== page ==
California Governor Jerry Brown has declared a state of emergency over the raging wildfires that have killed one firefighter and driven hundreds of people from their homes.
“California’s severe drought and extreme weather have turned much of the state into a tinderbox,” said Governor Brown, “Our courageous firefighters are on the front lines and we’ll do everything we can to help them.”
The drought has caused millions of trees to die and that has helped the fires spread throughout the state, according to Brown.
USA today reports:
The emergency declaration, which included the activation of the California National Guard, will speed up help for thousands of firefighters, Brown said Friday.
About 9,000 firefighters were battling 24 large wildfires in California on Saturday, Ken Pimlott, the chief of the California Department of Forestry and Fire said in an interview.
Dry thunderstorms were expected to threaten much of Northern California through much of the the weekend, Pimlott said. Thunder storms with gusty winds and lightning strikes have ignited fires, hitting Trinity and Humboldt counties the hardest, he said. Temperatures were expected turn cooler on Sunday, but the state’s historically parched conditions point to an active fire season ahead.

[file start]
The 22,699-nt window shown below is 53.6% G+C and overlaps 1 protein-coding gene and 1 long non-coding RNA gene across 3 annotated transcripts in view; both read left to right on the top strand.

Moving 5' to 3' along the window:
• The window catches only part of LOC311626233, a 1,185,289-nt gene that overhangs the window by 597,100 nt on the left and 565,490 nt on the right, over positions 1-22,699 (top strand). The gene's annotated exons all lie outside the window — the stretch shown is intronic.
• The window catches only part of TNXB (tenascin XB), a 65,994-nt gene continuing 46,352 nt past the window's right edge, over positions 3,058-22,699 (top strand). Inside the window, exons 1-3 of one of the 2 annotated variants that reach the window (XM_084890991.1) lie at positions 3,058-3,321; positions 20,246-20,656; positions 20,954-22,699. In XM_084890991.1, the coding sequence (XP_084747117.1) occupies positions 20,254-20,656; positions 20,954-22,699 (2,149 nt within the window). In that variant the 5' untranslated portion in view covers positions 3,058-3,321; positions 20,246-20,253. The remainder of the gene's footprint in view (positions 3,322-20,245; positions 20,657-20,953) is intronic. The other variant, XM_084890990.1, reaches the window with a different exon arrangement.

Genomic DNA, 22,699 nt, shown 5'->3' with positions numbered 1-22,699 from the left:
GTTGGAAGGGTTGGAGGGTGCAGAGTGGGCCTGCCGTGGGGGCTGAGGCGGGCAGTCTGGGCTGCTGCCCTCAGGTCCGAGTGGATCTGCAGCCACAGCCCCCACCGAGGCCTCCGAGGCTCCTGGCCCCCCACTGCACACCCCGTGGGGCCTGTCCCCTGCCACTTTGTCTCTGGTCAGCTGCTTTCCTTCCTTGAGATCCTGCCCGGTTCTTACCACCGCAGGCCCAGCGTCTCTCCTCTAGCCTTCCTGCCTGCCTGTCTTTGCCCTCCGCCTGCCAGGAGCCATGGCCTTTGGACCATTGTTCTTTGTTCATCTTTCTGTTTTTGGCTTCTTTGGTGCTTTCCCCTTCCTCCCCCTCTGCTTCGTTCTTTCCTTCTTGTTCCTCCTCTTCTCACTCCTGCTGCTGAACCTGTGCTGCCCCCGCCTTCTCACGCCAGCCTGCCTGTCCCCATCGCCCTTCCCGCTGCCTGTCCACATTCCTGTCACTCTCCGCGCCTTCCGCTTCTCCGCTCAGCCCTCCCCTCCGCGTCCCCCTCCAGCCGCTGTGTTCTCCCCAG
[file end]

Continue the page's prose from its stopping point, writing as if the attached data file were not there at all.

“We’ve had 3,897 fires, compared to the five-year average of 2,552 fires so we are way ahead of the average,” Pimlott said.
The state has called in additional resources from the National Guard and from outside California.
For weeks firefighters have been putting out wildfires as quickly as they spring up, but as soon as one is contained, another ignites, Pimlott said.
“This is a real marathon, not a sprint. Nothing is going to change until we get significant precipitation and I don’t mean individual storms, we need sustained rainfall over time,” he said.
The U.S. Forest Service said David Ruhl, an engine captain from South Dakota’s Black Hills National Forest, died while battling the Frog Fire that broke out Thursday in the Modoc National Forest about 100 miles south of Oregon. The fire quickly grew to consume 800 acres.
Ruhl, who had been working in California since June, died sometime Thursday. He was scouting the area to find ways to attack the fire when he was trapped in a wind-fueled blaze while driving down a road, officials said Saturday. Crews fighting the blaze lost communication with Ruhl, 38, on Thursday. His body was recovered on Friday.